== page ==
$$\angle BCD = \angle DEA = 140^{ \circ } \,{\text{and}}\,\angle CDE = \angle HDI = 80^{ \circ }$$
1. 3.

FB is the apothem of the nonagon, so

$$FB = \frac{1}{{2\tan 20^{ \circ } }}\,\,\,\,\,\,\,\,\,\,\,\,\,FA = BG = r - \frac{1}{{2\tan 20^{ \circ } }}\,\,\,\,\,\,\,\,\,\,AB = EC = \frac{1}{{\tan 20^{ \circ } }} - r$$
$$ED = DC = \left( {\frac{1}{{\tan 20^{ \circ } }} - r} \right)\frac{{\sin 50^{ \circ } }}{{\sin 80^{ \circ } }} = \frac{{\left( {1 - r\tan 20^{ \circ } } \right)}}{{4\sin^{2} 20^{ \circ } }}$$

Note that the length of the perimeter of the tiles I, II and III, depends on the value of the parameter r for given a pattern p(r), though the angles of the tiles are constant. The angles in the vertices of the star tile I are 80° and 220°; the angles of the house tile II are 80°, 140° and 90°;and the bow tile III has angles of 120°, 90°, 220°, 100° and 140°.

The pattern can also be considered as the superposition of three different layers, L1, L2 and L3 (Fig. 24). Layer L1 is a hexagonal net of side r while layers L2 and L3 are formed by regular nonagons with centres on the vertices of an imaginary equilateral triangular grid with side $$\sqrt 3 r$$. Both layers of nonagons L2 and L3 coincide under translation by vectors v1, v2 and v3 (Fig. 24).

Intersection, union and/or subtraction of the layers L1, L2 and L3 determines different layers L4, L5 and L6 (Fig. 25a), generating the same pattern. Each pattern p(r) can also be generated by edge to edge addition of a basic polygon (a shape that covers the tiling using only isometries). Figure 23 showed one of them, but the smallest polygon with this property is the right triangle V with angles 30°, 60° and 90° and determined by the radius of the hexagon, the apothem of the nonagon and the half-side of the hexagon between them (Fig. 25b). This small shape covers the tilling by reflections only. We can also find a rectangular basic polygon, such as VI. We call these polygons V and VI practical tiles, because their triangular or rectangular shape makes it possible to use them as a template for a practical construction, especially for friezes.

Geometrical Analysis of the Practical Patterns

In the practical realizations of the pattern in the grilles, panels and friezes given in the examples, the nonagons are perceived as regular. However, one can wonder if the nonagons were regular in the mind of the designer: what could their mathematical foundations have been? We will not need measurements, because careful observation of the patterns gives theoretical arguments suggesting the designed nonagons are necessarily non-regular.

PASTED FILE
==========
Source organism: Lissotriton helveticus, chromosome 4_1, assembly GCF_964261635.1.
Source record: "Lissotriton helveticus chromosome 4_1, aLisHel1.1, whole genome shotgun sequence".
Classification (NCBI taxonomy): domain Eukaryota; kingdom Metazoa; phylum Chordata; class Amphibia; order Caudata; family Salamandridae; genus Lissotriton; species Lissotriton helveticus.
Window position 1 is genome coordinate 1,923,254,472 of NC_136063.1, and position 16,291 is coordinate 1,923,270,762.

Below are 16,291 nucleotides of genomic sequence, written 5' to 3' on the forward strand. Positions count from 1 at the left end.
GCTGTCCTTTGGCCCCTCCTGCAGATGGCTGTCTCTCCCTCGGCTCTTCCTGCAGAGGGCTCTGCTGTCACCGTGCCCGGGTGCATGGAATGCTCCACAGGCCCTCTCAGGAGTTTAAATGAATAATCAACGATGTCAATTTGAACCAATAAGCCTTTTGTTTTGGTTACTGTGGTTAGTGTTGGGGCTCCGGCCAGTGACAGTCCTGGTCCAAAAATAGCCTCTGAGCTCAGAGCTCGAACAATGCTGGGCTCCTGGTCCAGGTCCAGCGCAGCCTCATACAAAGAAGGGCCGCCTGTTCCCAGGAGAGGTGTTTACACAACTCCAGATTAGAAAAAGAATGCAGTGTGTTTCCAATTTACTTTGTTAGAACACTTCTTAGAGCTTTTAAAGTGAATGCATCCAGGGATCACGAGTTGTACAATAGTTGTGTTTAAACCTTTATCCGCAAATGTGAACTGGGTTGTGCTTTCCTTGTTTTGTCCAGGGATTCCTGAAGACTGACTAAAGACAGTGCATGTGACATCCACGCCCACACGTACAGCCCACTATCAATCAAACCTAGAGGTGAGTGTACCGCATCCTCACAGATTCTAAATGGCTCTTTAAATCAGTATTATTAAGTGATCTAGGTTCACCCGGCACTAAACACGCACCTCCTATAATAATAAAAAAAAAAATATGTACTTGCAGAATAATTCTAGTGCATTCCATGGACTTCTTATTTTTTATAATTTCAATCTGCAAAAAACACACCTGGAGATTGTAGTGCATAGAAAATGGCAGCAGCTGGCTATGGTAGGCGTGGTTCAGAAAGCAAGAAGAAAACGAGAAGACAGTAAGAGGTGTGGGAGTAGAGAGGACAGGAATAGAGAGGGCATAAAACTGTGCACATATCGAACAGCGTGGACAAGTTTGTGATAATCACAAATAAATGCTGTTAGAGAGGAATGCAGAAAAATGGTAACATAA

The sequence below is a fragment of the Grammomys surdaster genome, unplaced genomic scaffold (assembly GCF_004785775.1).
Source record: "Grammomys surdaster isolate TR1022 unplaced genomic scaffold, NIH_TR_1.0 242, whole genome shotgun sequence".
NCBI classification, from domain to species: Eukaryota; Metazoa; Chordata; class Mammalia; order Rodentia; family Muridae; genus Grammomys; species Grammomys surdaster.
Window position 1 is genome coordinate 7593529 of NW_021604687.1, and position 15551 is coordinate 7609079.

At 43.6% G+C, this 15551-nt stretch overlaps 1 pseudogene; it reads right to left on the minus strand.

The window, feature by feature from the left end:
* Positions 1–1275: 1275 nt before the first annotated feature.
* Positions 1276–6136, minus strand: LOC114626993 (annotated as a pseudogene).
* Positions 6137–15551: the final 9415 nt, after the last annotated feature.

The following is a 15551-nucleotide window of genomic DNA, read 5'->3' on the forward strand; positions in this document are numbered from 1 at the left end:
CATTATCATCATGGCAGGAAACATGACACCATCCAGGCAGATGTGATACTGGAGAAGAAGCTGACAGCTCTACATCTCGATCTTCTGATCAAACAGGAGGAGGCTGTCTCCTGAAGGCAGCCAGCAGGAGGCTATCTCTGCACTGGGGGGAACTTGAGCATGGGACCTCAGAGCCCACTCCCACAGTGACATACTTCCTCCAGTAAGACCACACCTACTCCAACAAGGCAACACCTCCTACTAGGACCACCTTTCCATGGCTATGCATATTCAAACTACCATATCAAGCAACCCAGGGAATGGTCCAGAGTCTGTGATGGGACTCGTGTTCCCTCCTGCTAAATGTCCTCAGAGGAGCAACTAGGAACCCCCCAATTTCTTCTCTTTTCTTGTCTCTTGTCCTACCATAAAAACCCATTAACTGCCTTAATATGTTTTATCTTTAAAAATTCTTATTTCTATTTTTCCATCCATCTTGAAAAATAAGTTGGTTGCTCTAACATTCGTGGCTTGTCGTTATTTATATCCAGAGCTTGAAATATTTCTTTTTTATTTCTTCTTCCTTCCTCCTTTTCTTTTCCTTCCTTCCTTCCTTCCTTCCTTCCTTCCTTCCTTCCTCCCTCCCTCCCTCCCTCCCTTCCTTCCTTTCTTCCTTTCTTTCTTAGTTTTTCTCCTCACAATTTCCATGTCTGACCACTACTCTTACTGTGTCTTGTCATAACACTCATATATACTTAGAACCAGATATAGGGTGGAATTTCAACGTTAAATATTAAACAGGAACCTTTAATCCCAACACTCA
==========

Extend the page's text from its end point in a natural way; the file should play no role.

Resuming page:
Figure 26 shows that the extension of one of the radii of the nonagons intercepts the side of the adjacent hexagon (of which one vertex is the centre of the nonagon) in the midpoint. This observation is emphasized using overlapping diagrams.
This simple test is valid even with the usual problem of the perspective distortion of the images, because all the designs are in the plane. If we consider the regular hexagon of Fig. 27, the shaded triangle will have an angle of 120° between the sides a and a/2.
Thus:
$$d = \frac{\sqrt 7 a}{2}\quad \,\sin \theta = \frac{\sqrt 3 }{2\sqrt 7 } = \frac{{\sqrt {21} }}{14}\quad \theta = \arcsin \frac{{\sqrt {21} }}{14} \approx 1 9. 1^{ \circ } \,\,\, \Rightarrow \,\,\, 2\theta \approx 3 8. 2^{ \circ }$$

This implies that the angles of the nonagons of Selimiye Mosque and Hagia Sophia are $$2\theta \approx 3 8. 2 2^{ \circ }$$ and $$60^{ \circ } - \theta \approx 4 0. 8 9^{ \circ }$$. The same angle was obtained in Fig. 20 by a semi-regular tessellation.

As for the nonagon and the hexagon displayed in Fig. 28, the extension of the radius of the nonagon intersects the side of the hexagon at the midpoint and if this extension is prolonged beyond the midpoint, a vertex of a hexagon is obtained.
Figure 28 presents the parallelogram OABC and the midpoint M where the diagonals OB and AC intersect FD. It follows that
$${\text{OB}}\, = \,\sqrt 7\,{\text{and}}\,\sin \theta = \frac{{\sin 120^{ \circ } }}{\sqrt 7 } = \frac{{\sqrt {21} }}{14}\,\,\, \Rightarrow \,\,\theta = \arcsin \left( {\frac{{\sqrt {21} }}{14}} \right) \approx 19.1^{ \circ }$$

Note that, in spite of the different locations of the nonagon and the hexagon in Figs. 27 and 28, the calculations are indeed the same, and they twice yield an angle of 19.1° angle. Both graphical properties occur in all of the analyzed practical patterns. There is thus a very simple way to construct the angles of the nonagons of all of the examples. We apply the two preceding observations to the theoretical pattern p(r), where the nonagons are perfectly regular.

The nonagon in Fig. 29 is regular, but a simple glance shows the point B is not the midpoint of the side AC of the hexagon. Indeed, the three rectangles OAB, DFG and GFH have angles 20°, 120° and 40°, and thus they are similar; therefore
$$\frac{AC}{AB} = \frac{OA}{AB} = \frac{DF}{FG} = \frac{{{\text{Fist}}\,\,{\text{diagonal}}\,\,{\text{of}}\,\,{\text{the}}\,\,\,{\text{nonagon}}}}{{{\text{side}}\,\,\,{\text{of}}\,\,{\text{the}}\,\,{\text{nonagon}}}} = \alpha \approx 1.88,$$
that is, the ratio AC/AB is constant in all p(r) patterns and equals $$\alpha$$, not 2.
Figure 30 visualizes the second observation. Again, it turns out to be only an approximation when checked out in the theoretical patterns.

For a regular nonagon, $$\angle POE = 20^{ \circ }$$ and this is greater than $$\theta$$. Consequently, the radius OP of the nonagon does not lie on the diagonal OB, and thus the points R and B are distinct points. Therefore, the construction of the pattern by using exact regular nonagons is not possible.